Youree’s travels around the globe remain captured through vlogs, music and social media. Of those platforms, Youree tends to focus on describing the experience in the moment, often through video and audio formats. Since returning to the U.S. in 2020, Youree’s had time to reflect on his experience and the guidance that others can pull from it. Wanderwest is the result.

Wanderwest is a book comprised of travel reflections, guidance and inspiration. It serves as a jump start for those who wish to embark on international travel, featuring inspiration derived from Youree’s own travel research. It also contains photos and excerpts of his travel documentation. The first book in a series, it centers on the first continent Youree lived in: Europe. He plans to continue writing more books for each continent he lived in. 

Additionally, Wanderwest includes access to multi-media. On several pages, readers can scan QR codes that redirect to interactive Wanderwest content online. In addition to exploring meaningful travel, Youree is an advocate for responsible travel practices.

Environmentally Responsible Travel

Michael Dustin Youree, Wanderwest, Ellie Sullum

Photo by Michael Dustin Youree

For Youree, travel is a means of challenging belief systems and being exposed to new possibilities. While enchanting, the privilege to travel has a more complicated reality. High levels of interconnection and low-budget travel industries have created an expansion of tourists beyond the wildest imaginations of some. Youree acknowledges the largely negative environmental impact of mainstream travel practices. “It’s an issue I have to think about constantly,” he said. The rapid growth of international travel since air travel became more common in 1950 resulted in devastating environmental consequences. Between 1950 and 2018, the number of international tourists rose from an annual 25 million to 1.4 billion.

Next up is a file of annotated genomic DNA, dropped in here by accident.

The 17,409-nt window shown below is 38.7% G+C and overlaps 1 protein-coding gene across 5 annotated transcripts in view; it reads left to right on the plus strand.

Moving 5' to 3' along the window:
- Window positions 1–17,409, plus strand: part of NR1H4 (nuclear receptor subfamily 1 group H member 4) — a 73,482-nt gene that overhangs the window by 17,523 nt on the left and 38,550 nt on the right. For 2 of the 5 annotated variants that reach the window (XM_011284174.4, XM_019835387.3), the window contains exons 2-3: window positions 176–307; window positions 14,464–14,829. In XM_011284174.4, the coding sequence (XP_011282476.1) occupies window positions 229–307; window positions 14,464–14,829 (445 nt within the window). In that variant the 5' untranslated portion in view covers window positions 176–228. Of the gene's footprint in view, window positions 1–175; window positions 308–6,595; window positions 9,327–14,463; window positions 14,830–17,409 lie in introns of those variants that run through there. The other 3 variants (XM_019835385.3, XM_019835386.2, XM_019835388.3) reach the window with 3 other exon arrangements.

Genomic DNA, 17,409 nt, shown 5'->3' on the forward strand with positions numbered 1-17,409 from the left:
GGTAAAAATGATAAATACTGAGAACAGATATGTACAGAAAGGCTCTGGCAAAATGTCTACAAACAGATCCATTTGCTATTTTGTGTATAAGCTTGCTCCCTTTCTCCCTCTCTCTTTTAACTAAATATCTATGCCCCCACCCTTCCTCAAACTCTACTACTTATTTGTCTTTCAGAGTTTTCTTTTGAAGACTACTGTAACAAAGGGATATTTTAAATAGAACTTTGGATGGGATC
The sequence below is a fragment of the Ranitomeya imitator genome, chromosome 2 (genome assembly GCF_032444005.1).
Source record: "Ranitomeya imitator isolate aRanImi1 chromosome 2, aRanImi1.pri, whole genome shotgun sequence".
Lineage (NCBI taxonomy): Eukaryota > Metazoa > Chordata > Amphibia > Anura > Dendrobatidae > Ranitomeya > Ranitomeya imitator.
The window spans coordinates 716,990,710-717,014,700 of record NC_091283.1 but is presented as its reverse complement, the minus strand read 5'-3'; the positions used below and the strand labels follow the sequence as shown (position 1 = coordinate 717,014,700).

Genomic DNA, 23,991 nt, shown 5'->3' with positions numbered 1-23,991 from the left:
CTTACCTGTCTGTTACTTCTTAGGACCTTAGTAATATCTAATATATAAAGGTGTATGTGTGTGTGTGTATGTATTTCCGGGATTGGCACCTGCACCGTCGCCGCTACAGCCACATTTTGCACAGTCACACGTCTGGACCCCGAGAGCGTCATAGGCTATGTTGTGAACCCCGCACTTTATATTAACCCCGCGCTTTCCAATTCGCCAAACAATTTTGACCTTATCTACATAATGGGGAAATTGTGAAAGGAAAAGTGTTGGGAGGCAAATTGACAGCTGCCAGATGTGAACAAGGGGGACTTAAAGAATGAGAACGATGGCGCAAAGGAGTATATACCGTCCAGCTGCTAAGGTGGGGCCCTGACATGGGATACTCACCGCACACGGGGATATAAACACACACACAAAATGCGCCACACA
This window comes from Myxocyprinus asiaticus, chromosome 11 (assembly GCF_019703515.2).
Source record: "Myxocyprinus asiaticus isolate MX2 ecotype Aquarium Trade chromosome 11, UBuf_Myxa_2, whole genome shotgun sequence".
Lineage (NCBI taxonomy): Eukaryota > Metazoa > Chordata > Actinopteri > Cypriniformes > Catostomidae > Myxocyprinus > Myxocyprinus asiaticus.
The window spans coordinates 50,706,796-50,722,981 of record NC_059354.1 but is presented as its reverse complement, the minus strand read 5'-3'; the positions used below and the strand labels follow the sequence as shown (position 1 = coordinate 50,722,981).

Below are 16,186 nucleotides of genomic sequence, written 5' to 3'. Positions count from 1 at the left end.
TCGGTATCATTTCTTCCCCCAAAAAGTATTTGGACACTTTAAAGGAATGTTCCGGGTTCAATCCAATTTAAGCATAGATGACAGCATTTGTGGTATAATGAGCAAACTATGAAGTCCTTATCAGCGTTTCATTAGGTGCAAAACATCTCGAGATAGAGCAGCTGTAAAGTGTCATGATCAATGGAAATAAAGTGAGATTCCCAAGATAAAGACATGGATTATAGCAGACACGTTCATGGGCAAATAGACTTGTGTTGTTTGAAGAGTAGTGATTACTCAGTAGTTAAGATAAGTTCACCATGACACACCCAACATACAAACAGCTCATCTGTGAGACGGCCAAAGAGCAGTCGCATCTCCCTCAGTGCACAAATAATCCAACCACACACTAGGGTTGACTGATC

Such high rates of travel create massive carbon outputs. Ecosystems continue to experience a host of environmental damages. To name a few: toxic waste outputs of cruise ships, human interaction with fragile ecosystems such as coral reefs, the introduction of nonnative invasive species — think mountain pine beetles that devastate Rocky Mountain forests — and high levels of emissions from all-inclusive resorts. 

Due to more affordable travel options, more people are able to enjoy all our world has to offer. Unfortunately, the planet continues to suffer. Low-impact travel is possible to achieve. Youree suggests it requires cooperation from individual consumers, the travel industry and governments.